Tick-borne encephalitis virus (TBEV) is an important European vaccine-preventable pathogen. Discrimination of vaccine-induced antibodies from those elicited by infection is important. We studied anti-TBEV IgM/IgG responses, including avidity and neutralisation, by multiplex serology in 50 TBEV patients and 50 TBEV vaccinees. Infection induced antibodies reactive to both whole virus (WV) and non-structural protein 1 (NS1) in 48 clinical cases, whereas 47 TBEV vaccinees had WV, but not NS1 antibodies, enabling efficient discrimination of infection/vaccination.

  • 2.
    Dahl, Viktor
    et al.
    Publ Hlth Agcy Sweden, Stockholm, Sweden;European Ctr Dis Prevent & Control ECDC, EPIET, Stockholm, Sweden.
    Wisell, Karin T.
    Publ Hlth Agcy Sweden, Stockholm, Sweden.
    Giske, Christian G.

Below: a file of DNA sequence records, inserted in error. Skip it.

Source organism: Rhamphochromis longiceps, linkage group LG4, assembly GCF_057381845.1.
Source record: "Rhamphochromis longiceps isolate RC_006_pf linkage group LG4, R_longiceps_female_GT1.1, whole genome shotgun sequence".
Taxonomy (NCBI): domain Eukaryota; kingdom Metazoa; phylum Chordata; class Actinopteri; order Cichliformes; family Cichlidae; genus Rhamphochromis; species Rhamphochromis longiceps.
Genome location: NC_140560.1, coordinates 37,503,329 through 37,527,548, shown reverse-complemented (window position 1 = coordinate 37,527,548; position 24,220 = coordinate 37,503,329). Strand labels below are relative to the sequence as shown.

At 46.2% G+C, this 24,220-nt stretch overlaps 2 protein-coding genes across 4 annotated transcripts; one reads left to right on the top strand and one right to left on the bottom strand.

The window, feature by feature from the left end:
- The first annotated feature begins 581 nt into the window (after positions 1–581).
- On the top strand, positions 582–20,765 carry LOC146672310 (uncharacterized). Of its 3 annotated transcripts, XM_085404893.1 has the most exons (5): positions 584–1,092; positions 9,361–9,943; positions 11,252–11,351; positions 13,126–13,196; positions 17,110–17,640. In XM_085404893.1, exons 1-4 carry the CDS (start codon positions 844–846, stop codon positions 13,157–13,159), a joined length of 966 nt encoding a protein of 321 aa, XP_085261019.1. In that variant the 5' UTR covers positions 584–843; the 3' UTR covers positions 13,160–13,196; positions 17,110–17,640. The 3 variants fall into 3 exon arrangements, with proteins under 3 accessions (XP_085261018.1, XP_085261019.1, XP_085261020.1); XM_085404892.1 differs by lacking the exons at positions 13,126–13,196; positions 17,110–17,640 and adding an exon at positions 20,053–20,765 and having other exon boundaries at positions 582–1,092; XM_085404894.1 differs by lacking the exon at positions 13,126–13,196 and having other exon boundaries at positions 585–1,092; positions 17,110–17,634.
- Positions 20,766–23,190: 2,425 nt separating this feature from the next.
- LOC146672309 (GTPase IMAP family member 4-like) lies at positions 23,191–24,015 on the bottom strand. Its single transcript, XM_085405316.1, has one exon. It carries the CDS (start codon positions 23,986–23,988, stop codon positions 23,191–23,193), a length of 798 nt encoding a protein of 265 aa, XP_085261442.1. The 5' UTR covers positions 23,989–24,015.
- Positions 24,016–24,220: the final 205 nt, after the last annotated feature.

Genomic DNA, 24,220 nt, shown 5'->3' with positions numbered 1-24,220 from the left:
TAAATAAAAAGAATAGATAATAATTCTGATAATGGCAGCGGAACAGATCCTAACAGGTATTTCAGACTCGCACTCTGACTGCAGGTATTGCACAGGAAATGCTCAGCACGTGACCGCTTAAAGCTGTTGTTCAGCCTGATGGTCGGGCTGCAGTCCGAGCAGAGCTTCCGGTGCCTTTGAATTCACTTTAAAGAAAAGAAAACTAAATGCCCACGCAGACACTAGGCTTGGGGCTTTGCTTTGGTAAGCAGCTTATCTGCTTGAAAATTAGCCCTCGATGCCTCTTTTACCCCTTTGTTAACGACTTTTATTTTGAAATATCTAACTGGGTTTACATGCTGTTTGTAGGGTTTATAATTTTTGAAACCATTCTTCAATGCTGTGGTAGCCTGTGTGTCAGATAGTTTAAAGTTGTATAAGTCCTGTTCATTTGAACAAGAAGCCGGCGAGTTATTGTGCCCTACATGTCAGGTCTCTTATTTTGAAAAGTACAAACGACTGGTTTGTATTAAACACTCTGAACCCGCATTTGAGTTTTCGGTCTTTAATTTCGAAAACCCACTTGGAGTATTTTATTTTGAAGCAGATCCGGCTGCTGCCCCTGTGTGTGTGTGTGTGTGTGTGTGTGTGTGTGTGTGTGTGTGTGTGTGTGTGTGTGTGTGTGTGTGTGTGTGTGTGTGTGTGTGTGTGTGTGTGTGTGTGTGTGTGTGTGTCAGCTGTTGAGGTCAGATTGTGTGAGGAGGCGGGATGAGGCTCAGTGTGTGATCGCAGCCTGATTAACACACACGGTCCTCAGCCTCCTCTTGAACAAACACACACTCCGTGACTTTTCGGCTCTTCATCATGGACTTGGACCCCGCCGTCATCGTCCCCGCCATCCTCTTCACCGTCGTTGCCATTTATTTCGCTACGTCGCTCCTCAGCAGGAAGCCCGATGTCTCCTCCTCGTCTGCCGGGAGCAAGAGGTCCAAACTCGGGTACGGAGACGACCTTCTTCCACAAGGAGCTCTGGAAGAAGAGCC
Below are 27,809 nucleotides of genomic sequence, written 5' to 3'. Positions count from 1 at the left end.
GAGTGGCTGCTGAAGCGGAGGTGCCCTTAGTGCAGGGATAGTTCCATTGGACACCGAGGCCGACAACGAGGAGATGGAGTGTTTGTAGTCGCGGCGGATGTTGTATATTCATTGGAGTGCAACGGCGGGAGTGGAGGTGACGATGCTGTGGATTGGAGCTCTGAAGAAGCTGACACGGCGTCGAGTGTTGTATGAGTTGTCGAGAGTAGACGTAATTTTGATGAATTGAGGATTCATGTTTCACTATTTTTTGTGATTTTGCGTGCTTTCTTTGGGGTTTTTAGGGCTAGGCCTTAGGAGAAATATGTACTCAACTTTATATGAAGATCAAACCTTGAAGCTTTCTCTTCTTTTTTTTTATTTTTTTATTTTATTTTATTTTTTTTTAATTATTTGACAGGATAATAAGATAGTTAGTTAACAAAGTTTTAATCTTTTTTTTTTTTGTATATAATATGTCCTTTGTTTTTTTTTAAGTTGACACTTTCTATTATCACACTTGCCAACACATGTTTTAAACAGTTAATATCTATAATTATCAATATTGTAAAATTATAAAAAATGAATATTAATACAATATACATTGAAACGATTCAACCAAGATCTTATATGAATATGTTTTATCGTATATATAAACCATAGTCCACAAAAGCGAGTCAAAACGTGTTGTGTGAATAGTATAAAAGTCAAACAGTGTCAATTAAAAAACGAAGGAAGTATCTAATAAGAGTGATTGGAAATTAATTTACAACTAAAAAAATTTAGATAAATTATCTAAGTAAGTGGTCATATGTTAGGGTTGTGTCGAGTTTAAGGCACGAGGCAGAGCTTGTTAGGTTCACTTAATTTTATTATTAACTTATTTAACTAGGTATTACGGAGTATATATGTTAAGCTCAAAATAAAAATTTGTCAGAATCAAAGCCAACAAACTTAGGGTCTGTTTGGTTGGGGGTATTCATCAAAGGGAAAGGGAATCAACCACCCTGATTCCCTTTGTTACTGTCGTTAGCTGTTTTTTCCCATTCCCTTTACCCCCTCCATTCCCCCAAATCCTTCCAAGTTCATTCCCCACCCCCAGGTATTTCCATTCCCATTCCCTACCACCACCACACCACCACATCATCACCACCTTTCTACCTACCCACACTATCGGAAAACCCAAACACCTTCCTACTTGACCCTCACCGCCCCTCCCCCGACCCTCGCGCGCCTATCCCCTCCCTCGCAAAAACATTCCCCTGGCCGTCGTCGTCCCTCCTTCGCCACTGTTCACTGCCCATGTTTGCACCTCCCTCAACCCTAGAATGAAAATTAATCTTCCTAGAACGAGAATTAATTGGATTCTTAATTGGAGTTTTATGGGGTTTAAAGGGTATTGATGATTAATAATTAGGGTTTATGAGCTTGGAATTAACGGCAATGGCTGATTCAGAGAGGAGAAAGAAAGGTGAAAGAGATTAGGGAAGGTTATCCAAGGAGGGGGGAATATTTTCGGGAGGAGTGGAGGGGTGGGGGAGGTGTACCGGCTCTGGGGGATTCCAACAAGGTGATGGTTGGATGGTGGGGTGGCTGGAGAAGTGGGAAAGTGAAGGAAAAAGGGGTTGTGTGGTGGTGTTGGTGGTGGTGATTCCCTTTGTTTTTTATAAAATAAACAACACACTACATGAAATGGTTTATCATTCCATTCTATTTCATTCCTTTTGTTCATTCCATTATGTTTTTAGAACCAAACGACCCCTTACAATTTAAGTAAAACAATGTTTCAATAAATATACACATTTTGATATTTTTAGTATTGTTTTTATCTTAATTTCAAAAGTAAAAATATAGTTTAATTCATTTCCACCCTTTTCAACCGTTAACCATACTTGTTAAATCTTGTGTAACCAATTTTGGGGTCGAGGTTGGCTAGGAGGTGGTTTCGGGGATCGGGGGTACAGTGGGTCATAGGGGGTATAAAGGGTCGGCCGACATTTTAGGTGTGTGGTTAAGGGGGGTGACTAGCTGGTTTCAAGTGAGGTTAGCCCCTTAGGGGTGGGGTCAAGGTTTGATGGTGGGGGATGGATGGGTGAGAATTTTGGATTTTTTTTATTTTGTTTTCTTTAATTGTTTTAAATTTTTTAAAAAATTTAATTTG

Karolinska Univ Hosp, Dept Clin Microbiol, Stockholm, Sweden;Karolinska Inst, Div Microbiol, Dept Lab Med, Stockholm, Sweden.
    Tegnell, Anders
    Publ Hlth Agcy Sweden, Stockholm, Sweden.
    Wallensten, Anders
    Uppsala University, Disciplinary Domain of Medicine and Pharmacy, Faculty of Medicine, Department of Medical Sciences. Publ Hlth Agcy Sweden, Stockholm, Sweden.
    Lyme neuroborreliosis epidemiology in Sweden 2010 to 2014: clinical microbiology laboratories are a better data source than the hospital discharge diagnosis register2019In: Eurosurveillance, ISSN 1025-496X, E-ISSN 1560-7917, Vol. 24, no 20, p. 6-12, article id 1800453Article in journal (Refereed)
    Abstract [en]

    Background:

    In a study from 2013 that prioritised communicable diseases for surveillance in Sweden, we identified Lyme borreliosis as one of the diseases with highest priority. In 2014, when the present study was designed, there were also plans to make neuroborreliosis notifiable within the European Union.

    Aim:

    We compared possibilities of surveillance of neuroborreliosis in Sweden through two different sources: the hospital discharge register and reporting from the clinical microbiology laboratories.